Amazing Technology Shooting Hat
- By Graham Allen
- 9 Comments
- Last updated: 19/12/2016
When I first started shooting fullbore rifles in the Army Cadets, all we had to protect our young ears were rolled up bits of toilet paper stuffed in our lug ’oles! It hardly did anything but as it was all we had, we just got on with it. Things are rather more sophisticated these days however and hearing protection comes in many forms; conventional ‘cans’, electronic versions that cut out the bang when a gun goes off and either ‘passive’ or ‘active’ moulded in-ear plugs.
At The British Shooting Show in February, I met Jeff Myers who was keen to show me his new, patent-pending, Hearing Protection Shooting Hat. It’s a very simple idea and I’m amazed that no one has thought of it before!
The main part of this new product is very easy to describe – it’s a baseball cap! It’s just like millions of others out there and is made from a camo material; so far, so conventional. The only give away that there’s something more to this cap than most others are the two wires hanging down on each side, with tapered ear plugs on the end and a small, elasticated pouch on the right hand side of the cap, just above the wearer’s ear.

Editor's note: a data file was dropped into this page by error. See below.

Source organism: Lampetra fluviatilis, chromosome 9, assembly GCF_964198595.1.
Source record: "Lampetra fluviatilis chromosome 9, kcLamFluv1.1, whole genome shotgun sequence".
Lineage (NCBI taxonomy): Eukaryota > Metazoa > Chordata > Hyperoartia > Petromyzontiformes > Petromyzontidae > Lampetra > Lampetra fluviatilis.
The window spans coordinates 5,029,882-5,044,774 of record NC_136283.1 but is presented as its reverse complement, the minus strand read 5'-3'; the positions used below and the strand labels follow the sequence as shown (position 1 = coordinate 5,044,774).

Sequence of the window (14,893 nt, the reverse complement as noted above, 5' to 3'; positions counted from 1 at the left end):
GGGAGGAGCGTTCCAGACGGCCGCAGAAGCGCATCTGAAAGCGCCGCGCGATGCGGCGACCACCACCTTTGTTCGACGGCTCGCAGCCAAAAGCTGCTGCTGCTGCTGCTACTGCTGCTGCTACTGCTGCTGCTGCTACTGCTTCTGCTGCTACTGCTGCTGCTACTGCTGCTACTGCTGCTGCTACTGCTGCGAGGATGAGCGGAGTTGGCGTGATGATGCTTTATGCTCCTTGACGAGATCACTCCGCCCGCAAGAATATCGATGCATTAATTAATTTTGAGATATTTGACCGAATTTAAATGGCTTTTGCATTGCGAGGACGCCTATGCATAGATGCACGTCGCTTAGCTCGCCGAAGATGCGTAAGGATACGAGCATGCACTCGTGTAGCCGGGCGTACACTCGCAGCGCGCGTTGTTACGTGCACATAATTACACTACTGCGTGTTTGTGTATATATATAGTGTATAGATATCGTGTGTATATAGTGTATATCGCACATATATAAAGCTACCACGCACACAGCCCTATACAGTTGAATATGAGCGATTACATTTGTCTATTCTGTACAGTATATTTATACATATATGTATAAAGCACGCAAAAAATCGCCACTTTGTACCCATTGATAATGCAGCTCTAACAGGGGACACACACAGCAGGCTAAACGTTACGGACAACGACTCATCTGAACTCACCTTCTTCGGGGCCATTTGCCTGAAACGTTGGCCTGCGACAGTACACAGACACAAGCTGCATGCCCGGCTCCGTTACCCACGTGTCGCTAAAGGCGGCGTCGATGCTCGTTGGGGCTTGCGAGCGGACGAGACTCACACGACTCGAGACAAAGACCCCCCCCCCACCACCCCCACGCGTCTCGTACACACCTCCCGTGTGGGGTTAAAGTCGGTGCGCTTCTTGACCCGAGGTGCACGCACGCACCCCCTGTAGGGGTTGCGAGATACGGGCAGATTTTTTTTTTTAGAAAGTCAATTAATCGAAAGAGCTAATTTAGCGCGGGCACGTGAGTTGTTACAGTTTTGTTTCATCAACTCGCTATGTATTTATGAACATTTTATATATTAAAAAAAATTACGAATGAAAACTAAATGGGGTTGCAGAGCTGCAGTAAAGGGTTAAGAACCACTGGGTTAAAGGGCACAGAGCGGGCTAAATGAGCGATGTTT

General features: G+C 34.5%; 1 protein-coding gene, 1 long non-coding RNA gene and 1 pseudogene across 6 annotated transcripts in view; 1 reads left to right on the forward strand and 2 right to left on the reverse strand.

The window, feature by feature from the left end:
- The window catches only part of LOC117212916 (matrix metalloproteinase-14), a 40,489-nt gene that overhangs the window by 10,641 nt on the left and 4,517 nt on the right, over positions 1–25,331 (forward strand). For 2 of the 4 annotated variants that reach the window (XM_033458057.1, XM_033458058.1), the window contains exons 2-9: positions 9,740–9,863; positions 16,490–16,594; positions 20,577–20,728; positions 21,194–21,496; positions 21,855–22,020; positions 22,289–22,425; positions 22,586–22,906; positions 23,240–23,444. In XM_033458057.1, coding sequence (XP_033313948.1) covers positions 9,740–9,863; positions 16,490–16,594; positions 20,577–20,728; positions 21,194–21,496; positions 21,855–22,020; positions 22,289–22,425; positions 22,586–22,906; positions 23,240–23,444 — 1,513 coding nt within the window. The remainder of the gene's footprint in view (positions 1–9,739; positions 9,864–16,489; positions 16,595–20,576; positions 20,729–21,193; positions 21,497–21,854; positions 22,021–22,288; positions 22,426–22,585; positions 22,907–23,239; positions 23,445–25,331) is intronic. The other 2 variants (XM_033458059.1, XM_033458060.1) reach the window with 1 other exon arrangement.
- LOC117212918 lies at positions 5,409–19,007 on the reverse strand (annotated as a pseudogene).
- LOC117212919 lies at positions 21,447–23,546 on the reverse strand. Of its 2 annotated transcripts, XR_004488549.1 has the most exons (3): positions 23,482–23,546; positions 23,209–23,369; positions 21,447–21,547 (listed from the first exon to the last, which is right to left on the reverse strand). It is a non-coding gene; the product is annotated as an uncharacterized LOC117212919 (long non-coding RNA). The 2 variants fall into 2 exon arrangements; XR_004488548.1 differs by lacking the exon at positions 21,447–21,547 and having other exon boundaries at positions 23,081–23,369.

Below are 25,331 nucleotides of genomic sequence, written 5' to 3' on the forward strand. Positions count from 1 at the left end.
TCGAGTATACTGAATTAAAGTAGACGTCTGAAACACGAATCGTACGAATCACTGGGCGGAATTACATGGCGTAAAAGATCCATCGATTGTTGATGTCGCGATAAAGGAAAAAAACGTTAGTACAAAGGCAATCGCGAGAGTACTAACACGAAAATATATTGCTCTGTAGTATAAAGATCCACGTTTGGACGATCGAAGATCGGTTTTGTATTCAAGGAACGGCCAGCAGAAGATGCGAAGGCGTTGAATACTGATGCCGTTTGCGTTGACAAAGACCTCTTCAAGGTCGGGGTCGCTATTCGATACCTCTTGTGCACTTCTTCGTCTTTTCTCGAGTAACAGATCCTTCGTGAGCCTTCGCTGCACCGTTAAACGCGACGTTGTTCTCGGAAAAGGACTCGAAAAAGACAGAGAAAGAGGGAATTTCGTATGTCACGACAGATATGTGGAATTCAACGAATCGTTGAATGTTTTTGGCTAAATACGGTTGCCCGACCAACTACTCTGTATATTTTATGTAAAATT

The pouch houses the clever stuff. Inside is a small unit that houses a single AAA battery and the internal circuitry, which allows the wearer to hear as normal, or have sound amplified. The beauty of this is the fact that you can actually hear better than normal, (up to six times in fact) so that range commands, during a competition for instance, are easy to hear. When the fun starts though, the circuitry reduces the sound of gunfire to a fraction of what it actually is.
I always like to test equipment in real-life situations, so the last Civilian Service Rifle match of the 2015-16 winter league was the perfect opportunity to see how this clever product performed.
To wear, it’s just like any other baseball cap – you just put it on your head! The in-ear plugs just push in and the ON/ OFF switch is rotated to turn on the unit; once the level of amplification is reached, that’s it. The cap, unlike conventional cans that can interfere with the butt, does not affect gun fit in any way.
I was able to hear ‘Load’, ‘Make Ready’ etc. as clear as day, clearer in fact, and the sound of gunfire was much reduced throughout the day. It was quite windy and on occasion I had to reduce the amplification a little to cut out wind noise but that was just a case of turning the dial above my ear a fraction. I even wore the cap when I wasn’t shooting and simply pulled the plugs out of my ears and tucked them up into the cap, where they were unnoticeable.
This is an impressive product, ideal for range use, clay busting or when out after game; it’s also great for hearing what’s around you in the countryside, making birdsong easier to hear if you’re a birdwatcher. It also makes squirrels easier to hear, as they scamper about in the branches above you. For its main purpose, I really can’t fault it.
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